Carbon Evaporator

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Carbon Evaporator
Instrument Type Deposition,
Sample Prep for Microscopy
Techniques Carbon Deposition
Staff Manager Alireza Ghaffari
Staff Email
Staff Phone 626-395-3984
Reserve time on FBS
Request training via FBS User Dashboard
Lab Location B233 Steele
Lab Phone 626-395-5885
Manufacturer Leica
Model EM ACE600


For non-conductive specimens that cannot be effectively SEM- or FIB-imaged with some combination of low voltage, low current, zero detector bias, and scanning filters, depositing a thin (e.g. 2-10 nm), conductive layer of carbon on the surface can help. This carbon evaporator produces amorphous, conductive films, the morphology of which is not detectable in an SEM or FIB image. After imaging is complete, the carbon can be gently removed with an O2 plasma using, for example, the lab's Tergeo Plus Plasma Cleaner.

  • Coat material surface to make sample conductive for use in an SEM or FIB
  • Coat resist surface to make sample conductive for use with e-beam lithography
  • Apply carbon to a specimen or device for any other fabrication use


Equipment Data
The Carbon Evaporator source needs to be periodically disconnected from the instrument by the user so that the carbon thread can be changed; see the SOP and notes in the SOP section on this page for instructions on how to change the thread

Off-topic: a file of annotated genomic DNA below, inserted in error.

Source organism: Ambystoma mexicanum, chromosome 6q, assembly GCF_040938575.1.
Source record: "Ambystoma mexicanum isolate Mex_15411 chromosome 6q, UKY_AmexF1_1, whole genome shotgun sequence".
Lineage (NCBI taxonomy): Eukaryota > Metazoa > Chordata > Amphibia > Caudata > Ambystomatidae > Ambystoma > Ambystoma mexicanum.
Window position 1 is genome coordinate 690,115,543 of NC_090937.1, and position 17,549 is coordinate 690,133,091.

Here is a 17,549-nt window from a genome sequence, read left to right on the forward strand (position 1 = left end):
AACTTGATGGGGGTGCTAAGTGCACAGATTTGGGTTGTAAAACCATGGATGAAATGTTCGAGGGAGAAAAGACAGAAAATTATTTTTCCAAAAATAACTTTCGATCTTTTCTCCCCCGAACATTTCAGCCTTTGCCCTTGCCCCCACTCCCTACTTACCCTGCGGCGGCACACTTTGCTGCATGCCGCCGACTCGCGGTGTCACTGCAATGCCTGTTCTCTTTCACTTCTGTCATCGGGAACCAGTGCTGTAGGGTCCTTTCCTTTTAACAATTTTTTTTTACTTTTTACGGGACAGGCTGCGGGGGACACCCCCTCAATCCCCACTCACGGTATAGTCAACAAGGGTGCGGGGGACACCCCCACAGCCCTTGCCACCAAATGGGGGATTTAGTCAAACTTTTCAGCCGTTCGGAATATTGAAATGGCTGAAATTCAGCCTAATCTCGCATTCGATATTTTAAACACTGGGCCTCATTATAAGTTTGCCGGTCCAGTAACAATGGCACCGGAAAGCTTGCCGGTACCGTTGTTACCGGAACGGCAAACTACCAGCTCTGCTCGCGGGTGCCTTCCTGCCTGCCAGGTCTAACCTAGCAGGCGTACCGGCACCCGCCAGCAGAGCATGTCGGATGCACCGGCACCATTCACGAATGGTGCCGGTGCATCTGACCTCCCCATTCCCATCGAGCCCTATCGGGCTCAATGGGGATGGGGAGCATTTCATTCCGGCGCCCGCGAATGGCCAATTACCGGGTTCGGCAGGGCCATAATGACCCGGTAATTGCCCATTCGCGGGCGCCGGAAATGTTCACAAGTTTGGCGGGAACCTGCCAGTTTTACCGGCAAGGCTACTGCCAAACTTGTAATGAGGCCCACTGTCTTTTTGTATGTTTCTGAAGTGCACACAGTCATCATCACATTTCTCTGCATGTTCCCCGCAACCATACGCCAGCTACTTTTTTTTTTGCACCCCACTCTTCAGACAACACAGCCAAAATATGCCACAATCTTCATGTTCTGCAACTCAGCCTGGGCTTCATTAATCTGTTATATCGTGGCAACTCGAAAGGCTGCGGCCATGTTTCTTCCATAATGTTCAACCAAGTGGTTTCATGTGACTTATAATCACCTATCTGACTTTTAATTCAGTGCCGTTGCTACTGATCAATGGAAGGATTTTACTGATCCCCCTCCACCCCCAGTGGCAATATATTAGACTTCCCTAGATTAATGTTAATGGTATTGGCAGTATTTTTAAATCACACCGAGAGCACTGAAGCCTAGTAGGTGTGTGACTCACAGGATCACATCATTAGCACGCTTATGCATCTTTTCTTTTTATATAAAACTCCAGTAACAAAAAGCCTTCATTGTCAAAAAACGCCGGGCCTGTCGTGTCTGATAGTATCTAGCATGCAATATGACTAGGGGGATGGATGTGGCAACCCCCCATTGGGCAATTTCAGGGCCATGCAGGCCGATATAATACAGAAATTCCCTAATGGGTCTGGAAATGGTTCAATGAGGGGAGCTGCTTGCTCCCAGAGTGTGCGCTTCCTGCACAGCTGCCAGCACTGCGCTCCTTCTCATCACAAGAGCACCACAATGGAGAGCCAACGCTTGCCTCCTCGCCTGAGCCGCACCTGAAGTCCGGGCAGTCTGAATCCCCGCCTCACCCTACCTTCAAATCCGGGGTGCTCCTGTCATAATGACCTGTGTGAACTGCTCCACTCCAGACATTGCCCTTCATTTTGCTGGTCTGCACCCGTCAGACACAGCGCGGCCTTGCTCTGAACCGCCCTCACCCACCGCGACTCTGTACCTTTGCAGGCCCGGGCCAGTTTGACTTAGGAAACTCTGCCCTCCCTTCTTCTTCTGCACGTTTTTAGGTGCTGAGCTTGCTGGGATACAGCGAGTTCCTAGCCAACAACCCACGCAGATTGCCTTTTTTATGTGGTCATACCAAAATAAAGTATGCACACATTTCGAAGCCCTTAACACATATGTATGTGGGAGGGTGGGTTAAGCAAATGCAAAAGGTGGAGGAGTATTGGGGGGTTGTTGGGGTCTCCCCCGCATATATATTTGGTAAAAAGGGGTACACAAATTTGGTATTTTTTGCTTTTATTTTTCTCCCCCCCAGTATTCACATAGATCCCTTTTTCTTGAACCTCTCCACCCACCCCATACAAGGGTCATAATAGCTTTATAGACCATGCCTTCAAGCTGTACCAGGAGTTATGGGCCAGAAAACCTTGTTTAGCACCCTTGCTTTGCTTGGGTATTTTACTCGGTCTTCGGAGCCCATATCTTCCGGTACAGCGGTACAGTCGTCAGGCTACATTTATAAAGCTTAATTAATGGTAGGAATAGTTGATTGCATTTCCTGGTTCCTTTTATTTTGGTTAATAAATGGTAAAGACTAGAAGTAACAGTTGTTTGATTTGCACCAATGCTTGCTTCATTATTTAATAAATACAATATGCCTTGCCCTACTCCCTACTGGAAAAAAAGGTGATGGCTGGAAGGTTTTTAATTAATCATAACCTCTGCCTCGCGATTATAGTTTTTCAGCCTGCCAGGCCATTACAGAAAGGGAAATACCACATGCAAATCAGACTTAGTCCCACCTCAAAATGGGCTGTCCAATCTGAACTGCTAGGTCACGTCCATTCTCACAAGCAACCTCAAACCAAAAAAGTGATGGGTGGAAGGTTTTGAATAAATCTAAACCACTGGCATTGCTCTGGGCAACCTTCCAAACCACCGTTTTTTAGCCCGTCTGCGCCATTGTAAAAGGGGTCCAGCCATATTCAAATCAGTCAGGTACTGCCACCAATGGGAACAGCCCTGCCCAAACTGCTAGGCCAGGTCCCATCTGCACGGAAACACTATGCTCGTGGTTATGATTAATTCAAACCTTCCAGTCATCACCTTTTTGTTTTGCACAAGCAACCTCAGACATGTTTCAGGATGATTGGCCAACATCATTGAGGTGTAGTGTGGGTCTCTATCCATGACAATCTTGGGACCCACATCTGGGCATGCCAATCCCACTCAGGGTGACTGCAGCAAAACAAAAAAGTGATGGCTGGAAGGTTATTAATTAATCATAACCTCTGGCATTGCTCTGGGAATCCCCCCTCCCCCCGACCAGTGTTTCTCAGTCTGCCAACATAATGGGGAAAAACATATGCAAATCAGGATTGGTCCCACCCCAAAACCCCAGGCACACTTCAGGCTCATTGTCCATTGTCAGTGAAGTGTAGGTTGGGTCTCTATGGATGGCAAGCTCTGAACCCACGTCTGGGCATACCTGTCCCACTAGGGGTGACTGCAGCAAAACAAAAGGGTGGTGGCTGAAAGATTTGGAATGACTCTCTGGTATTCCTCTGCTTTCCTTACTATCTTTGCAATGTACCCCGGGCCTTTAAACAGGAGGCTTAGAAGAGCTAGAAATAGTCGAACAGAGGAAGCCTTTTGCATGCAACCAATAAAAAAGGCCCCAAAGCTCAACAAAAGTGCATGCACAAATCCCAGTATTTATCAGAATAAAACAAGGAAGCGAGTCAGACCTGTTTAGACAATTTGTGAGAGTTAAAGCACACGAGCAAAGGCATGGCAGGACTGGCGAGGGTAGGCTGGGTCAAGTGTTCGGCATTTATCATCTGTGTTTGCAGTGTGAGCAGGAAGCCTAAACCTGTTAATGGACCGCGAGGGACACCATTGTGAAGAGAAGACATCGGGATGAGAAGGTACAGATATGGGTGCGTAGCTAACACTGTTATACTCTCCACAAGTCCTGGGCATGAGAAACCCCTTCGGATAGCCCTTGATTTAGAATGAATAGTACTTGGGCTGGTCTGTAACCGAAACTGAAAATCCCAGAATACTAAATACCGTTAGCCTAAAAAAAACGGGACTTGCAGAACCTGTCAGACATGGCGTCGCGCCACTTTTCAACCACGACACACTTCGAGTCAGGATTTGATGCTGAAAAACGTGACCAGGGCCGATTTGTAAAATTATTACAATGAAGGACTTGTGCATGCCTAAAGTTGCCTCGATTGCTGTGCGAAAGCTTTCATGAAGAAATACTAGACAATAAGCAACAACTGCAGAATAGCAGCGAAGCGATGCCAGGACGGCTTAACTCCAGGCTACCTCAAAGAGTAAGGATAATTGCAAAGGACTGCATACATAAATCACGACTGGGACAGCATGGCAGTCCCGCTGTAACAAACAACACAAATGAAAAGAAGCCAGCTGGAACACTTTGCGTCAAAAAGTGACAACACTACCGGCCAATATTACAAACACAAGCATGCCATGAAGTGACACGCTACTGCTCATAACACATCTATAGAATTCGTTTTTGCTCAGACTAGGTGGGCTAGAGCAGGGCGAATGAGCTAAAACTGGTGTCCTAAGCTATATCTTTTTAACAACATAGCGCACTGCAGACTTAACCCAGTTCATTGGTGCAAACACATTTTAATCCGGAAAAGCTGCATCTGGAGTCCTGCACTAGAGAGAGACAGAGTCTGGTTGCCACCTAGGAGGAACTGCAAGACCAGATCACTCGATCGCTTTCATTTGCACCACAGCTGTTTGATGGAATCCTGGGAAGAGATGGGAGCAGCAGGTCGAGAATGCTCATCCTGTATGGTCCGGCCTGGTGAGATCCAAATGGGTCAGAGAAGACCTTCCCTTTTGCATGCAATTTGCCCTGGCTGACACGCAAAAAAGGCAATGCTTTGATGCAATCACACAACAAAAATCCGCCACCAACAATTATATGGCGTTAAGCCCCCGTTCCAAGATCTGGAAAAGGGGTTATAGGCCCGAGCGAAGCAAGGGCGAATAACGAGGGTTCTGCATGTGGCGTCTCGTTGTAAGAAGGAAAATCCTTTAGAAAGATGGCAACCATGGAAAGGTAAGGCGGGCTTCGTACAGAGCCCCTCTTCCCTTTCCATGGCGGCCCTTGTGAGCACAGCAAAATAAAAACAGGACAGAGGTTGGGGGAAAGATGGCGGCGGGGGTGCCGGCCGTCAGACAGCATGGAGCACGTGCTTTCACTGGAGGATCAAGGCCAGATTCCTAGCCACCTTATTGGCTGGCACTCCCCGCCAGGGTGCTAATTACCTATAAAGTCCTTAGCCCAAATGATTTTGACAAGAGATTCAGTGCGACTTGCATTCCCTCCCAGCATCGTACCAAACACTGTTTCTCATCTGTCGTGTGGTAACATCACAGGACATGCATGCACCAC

SOP & Troubleshooting
  • SOP & Troubleshooting Guide
  • The procedure to install a new carbon thread can be found on Page 39 of the Operating Manual
    • Note: always install as a "double thread," i.e. double the thread back over itself before installing – a thread length that is approximately twice the length of the evaporator's door width is long enough to double over and install.
Technical Notes
Manufacturer Manual


Manufacturer Specifications
Carbon Evaporation Specifications
  • Average Deposition Rate: ~1 nm per pulse, when using a double thread (i.e. a thread that is doubled over on itself; see notes in SOP section above)
  • Monitor deposition thickness using the quartz crystal thickness monitor, or simply program the number of pulses that you want

Related Instrumentation in the KNI

Sample Preparation for Microscopy
Scanning Electron & Ion Microscopes